|Tev by Brendan Murray (Freemantle Arts Centre Press, 2002)|
Tev is half Tongan, half Australian and is almost fifteen. 'My parents call me Tev, usually, and Tevita when they're annoyed with me. There's been a lot of 'Tevita' lately.'
His parents believe he's been deceitful and so Tev has been sent home to Tonga, his mother's land, to straighten him out.
The book starts with his plane journey and meeting his uncle Maka and cousins at the airport. His stay with the family is difficult as he has to grapple with the culture and language. He finds love too and safe refuge for his companions during a cyclone.
I enjoyed the depiction of the funeral (I won't say who dies) and other cultural events in this book. Murray shows island life as it is: the squabbles, the joys and the unity.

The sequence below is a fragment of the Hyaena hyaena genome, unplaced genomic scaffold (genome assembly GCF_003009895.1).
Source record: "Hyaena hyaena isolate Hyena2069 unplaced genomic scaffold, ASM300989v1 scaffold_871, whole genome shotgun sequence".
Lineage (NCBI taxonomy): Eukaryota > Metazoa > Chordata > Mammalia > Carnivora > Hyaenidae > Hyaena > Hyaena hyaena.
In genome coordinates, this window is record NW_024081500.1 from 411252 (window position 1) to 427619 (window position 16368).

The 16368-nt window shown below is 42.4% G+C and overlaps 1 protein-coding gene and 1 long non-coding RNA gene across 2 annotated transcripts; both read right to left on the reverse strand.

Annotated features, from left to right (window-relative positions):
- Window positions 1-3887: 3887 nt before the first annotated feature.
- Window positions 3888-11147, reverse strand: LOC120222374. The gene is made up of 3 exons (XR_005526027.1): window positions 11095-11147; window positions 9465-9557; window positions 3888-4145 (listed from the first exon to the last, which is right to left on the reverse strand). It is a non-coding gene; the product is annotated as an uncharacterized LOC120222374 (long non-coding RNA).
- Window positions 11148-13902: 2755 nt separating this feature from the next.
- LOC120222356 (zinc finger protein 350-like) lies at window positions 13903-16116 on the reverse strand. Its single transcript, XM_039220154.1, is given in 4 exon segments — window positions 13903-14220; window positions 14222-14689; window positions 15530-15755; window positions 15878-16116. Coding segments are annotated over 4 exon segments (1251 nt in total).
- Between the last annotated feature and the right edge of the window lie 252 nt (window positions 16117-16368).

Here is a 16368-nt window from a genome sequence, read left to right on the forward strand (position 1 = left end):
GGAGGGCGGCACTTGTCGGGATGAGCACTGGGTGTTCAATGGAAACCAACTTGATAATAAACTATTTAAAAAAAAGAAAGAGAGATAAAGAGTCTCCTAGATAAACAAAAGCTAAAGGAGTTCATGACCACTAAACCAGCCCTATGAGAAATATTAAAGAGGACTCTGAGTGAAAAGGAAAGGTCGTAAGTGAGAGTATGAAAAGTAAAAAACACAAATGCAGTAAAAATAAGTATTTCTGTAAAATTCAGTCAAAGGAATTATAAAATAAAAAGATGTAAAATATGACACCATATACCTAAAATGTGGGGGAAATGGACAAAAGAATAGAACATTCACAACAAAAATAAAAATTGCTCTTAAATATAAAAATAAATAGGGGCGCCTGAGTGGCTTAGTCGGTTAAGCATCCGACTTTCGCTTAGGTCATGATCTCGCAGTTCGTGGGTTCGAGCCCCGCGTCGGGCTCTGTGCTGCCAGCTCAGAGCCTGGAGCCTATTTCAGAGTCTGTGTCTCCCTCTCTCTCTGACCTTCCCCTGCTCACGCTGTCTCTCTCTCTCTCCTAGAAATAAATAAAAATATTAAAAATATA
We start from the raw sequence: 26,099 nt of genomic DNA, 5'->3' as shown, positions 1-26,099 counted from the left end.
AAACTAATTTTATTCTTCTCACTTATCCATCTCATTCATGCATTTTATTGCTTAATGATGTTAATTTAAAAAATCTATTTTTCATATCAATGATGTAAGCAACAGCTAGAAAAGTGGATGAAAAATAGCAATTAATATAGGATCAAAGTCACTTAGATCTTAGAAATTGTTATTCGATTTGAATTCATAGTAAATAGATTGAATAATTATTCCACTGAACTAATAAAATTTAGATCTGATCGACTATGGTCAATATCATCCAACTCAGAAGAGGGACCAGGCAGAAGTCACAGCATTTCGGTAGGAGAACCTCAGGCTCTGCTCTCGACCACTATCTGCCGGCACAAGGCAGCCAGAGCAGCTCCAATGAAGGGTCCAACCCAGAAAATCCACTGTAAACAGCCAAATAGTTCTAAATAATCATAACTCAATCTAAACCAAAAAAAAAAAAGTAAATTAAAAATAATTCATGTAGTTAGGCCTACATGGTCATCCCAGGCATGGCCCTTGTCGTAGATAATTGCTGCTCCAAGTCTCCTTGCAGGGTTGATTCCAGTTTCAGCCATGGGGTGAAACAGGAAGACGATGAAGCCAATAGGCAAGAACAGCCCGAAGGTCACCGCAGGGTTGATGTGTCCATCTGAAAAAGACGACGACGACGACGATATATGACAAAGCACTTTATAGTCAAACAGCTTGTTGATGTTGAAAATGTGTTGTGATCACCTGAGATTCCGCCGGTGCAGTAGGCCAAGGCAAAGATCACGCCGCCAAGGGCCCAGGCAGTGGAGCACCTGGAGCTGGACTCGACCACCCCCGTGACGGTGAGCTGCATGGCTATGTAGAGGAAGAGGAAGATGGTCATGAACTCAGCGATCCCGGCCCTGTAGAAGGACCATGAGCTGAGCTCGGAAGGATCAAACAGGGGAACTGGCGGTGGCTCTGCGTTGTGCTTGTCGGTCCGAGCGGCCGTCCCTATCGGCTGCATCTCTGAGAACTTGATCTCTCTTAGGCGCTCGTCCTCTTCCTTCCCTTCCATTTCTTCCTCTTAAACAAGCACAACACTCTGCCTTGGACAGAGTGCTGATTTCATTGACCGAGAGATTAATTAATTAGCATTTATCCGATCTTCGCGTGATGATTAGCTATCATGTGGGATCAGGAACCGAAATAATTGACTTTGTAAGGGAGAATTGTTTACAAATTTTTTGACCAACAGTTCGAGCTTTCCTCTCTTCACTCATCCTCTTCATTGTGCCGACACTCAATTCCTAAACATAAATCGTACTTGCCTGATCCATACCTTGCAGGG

The whole way through the book there are Tongan words and phrases with English translations following in brackets. I found this technique distracting. Many meanings could be understood from the context of the sentences and the glossary at the back served to help when meaning was lost. I also found Tevita's voice inconsistent. In the dialogue he sounded like a teenager, but a lot of his internal thoughts were those of an adult.
Overall the book is good light entertainment, but I didn't think Tev was a fully developed character. There was a lot of room for improvement.